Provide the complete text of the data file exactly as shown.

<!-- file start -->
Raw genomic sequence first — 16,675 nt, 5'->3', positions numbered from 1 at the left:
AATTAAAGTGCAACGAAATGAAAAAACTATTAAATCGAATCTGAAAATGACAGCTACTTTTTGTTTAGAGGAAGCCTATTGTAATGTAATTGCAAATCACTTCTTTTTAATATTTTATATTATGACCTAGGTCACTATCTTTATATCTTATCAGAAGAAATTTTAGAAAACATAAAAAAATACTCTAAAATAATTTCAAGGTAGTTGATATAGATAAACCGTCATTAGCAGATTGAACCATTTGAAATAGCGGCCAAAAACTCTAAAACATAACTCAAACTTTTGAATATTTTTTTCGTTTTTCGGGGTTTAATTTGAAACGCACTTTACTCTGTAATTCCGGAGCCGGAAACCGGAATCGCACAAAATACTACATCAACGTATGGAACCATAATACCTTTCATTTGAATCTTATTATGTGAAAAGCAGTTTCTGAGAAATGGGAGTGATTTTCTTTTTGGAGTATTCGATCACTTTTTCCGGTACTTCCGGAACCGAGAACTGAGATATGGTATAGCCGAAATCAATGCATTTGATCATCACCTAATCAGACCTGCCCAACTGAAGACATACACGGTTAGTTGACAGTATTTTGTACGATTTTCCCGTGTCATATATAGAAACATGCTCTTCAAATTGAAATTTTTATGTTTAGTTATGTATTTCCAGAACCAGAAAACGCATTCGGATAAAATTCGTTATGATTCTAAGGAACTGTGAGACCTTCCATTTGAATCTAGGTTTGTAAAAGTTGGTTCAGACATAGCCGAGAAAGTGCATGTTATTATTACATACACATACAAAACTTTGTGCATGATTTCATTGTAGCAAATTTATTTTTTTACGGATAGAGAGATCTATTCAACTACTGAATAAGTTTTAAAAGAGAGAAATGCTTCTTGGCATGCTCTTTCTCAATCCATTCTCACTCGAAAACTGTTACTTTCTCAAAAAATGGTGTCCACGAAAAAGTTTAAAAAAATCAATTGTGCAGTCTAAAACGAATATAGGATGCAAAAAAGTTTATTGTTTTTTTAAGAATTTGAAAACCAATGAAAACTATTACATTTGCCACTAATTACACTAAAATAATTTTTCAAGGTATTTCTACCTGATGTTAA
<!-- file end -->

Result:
Raw genomic sequence first — 16,675 nt, 5'->3', positions numbered from 1 at the left:
AATTAAAGTGCAACGAAATGAAAAAACTATTAAATCGAATCTGAAAATGACAGCTACTTTTTGTTTAGAGGAAGCCTATTGTAATGTAATTGCAAATCACTTCTTTTTAATATTTTATATTATGACCTAGGTCACTATCTTTATATCTTATCAGAAGAAATTTTAGAAAACATAAAAAAATACTCTAAAATAATTTCAAGGTAGTTGATATAGATAAACCGTCATTAGCAGATTGAACCATTTGAAATAGCGGCCAAAAACTCTAAAACATAACTCAAACTTTTGAATATTTTTTTCGTTTTTCGGGGTTTAATTTGAAACGCACTTTACTCTGTAATTCCGGAGCCGGAAACCGGAATCGCACAAAATACTACATCAACGTATGGAACCATAATACCTTTCATTTGAATCTTATTATGTGAAAAGCAGTTTCTGAGAAATGGGAGTGATTTTCTTTTTGGAGTATTCGATCACTTTTTCCGGTACTTCCGGAACCGAGAACTGAGATATGGTATAGCCGAAATCAATGCATTTGATCATCACCTAATCAGACCTGCCCAACTGAAGACATACACGGTTAGTTGACAGTATTTTGTACGATTTTCCCGTGTCATATATAGAAACATGCTCTTCAAATTGAAATTTTTATGTTTAGTTATGTATTTCCAGAACCAGAAAACGCATTCGGATAAAATTCGTTATGATTCTAAGGAACTGTGAGACCTTCCATTTGAATCTAGGTTTGTAAAAGTTGGTTCAGACATAGCCGAGAAAGTGCATGTTATTATTACATACACATACAAAACTTTGTGCATGATTTCATTGTAGCAAATTTATTTTTTTACGGATAGAGAGATCTATTCAACTACTGAATAAGTTTTAAAAGAGAGAAATGCTTCTTGGCATGCTCTTTCTCAATCCATTCTCACTCGAAAACTGTTACTTTCTCAAAAAATGGTGTCCACGAAAAAGTTTAAAAAAATCAATTGTGCAGTCTAAAACGAATATAGGATGCAAAAAAGTTTATTGTTTTTTTAAGAATTTGAAAACCAATGAAAACTATTACATTTGCCACTAATTACACTAAAATAATTTTTCAAGGTATTTCTACCTGATGTTAA